So it is that time of year again. That stressful time where you must demonstrate to the admin from a school that you are in fact a competent teacher and improve student learning. I have probably gone through the process a dozen times and also been on the other side of the coin in leadership roles where I was an evaluator as a team leader (more on that later). I still go through the hoops, get my observations done, schedule the meetings, do the paperwork and attend feedback post-observation meetings on one or two lessons that are planned to the minute detail so that everything runs smoothly. This seems like an awful lot of time and energy for a brief snapshot into a day and the life of my classroom. So the important questions remains, does all this actually improve my teaching practice? Perhaps, early on in my teaching career but at this stage, I would argue that very little of this actually improves teaching and learning. So why on Earth are administrators and teachers wasting all this time to begin with? Historically, research in this area has shown that the two main purposes for teacher evaluation are to:
1. Assure that teachers meet a minimum competency level
2. Promote the professional growth of teachers
So assuming a teacher achieves the minimum competency level, do formal evaluations by principals actually improve or encourage growth of teachers? I would argue no.
Much of my growth as a teacher has not been through these feedback sessions but through watching others teach through co-teaching or collaborative planning. I still remember my first year as a teacher when my principal observed me and I was barely learning the ropes. The feedback she gave me, although informative, did not lead to any direct change in my teaching practice. Only through experience and working with phenomenal teachers as role models, did I alter my practice.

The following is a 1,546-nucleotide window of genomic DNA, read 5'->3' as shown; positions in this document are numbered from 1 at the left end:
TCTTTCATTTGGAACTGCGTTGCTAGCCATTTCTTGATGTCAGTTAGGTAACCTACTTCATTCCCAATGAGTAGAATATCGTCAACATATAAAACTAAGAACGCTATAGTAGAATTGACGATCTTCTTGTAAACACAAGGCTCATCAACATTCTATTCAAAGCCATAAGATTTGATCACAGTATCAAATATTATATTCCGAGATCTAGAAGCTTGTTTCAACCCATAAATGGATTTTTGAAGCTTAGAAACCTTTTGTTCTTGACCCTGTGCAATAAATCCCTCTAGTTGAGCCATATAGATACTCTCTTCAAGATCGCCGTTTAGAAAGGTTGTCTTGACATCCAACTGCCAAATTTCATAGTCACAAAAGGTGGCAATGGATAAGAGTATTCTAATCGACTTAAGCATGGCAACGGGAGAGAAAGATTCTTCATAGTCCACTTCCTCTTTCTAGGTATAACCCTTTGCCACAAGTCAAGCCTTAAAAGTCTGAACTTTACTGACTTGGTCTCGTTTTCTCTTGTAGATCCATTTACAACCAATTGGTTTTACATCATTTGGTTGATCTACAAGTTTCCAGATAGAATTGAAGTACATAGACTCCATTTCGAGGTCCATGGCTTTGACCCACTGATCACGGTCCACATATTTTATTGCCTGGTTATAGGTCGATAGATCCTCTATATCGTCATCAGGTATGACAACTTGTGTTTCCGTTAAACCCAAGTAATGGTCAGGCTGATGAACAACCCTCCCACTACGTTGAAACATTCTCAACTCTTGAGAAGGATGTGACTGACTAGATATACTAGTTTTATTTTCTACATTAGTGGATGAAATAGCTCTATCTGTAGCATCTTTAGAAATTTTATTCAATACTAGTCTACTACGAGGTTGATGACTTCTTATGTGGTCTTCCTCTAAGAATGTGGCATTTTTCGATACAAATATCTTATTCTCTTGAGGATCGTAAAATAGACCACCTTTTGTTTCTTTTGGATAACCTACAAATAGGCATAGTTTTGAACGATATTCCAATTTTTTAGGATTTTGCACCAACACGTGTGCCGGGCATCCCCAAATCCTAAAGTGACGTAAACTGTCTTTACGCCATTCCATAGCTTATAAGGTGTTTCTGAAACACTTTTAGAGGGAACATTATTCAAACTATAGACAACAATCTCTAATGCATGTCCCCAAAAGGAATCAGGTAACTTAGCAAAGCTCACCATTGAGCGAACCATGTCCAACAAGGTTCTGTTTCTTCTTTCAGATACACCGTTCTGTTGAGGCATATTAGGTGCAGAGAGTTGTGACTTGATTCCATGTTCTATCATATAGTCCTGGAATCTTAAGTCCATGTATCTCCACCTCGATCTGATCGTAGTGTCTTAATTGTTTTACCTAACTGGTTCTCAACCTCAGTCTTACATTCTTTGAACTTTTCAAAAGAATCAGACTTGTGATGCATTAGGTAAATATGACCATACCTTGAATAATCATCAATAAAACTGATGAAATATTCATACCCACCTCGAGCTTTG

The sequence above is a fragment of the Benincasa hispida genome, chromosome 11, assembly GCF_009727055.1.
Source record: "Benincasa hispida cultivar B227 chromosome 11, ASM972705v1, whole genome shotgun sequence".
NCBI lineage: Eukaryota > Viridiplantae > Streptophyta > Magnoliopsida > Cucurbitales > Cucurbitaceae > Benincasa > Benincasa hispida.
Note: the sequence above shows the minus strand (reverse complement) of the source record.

At my last school, we actually had a very effective teacher evaluation/appraisal system. Administrators did no formal observations. Instead, they were done through grade level leaders who were often your friends or colleagues who often co-taught lessons with you. They did give written feedback but I also learned an incredible amount through watching them teach, planning with them and reflecting with them. We did meet with our administrators to discuss goals and identify professional development opportunities that supported these goals. This freed up time for administrators to actually do what they are paid to do, administrate. The assumption was that 99% of the teachers at the school, were extremely competent teachers (that’s why they were hired) so why waste valuable time having administrators confirm what they already knew? After all, teachers are truly the experts when it comes to teaching and learning.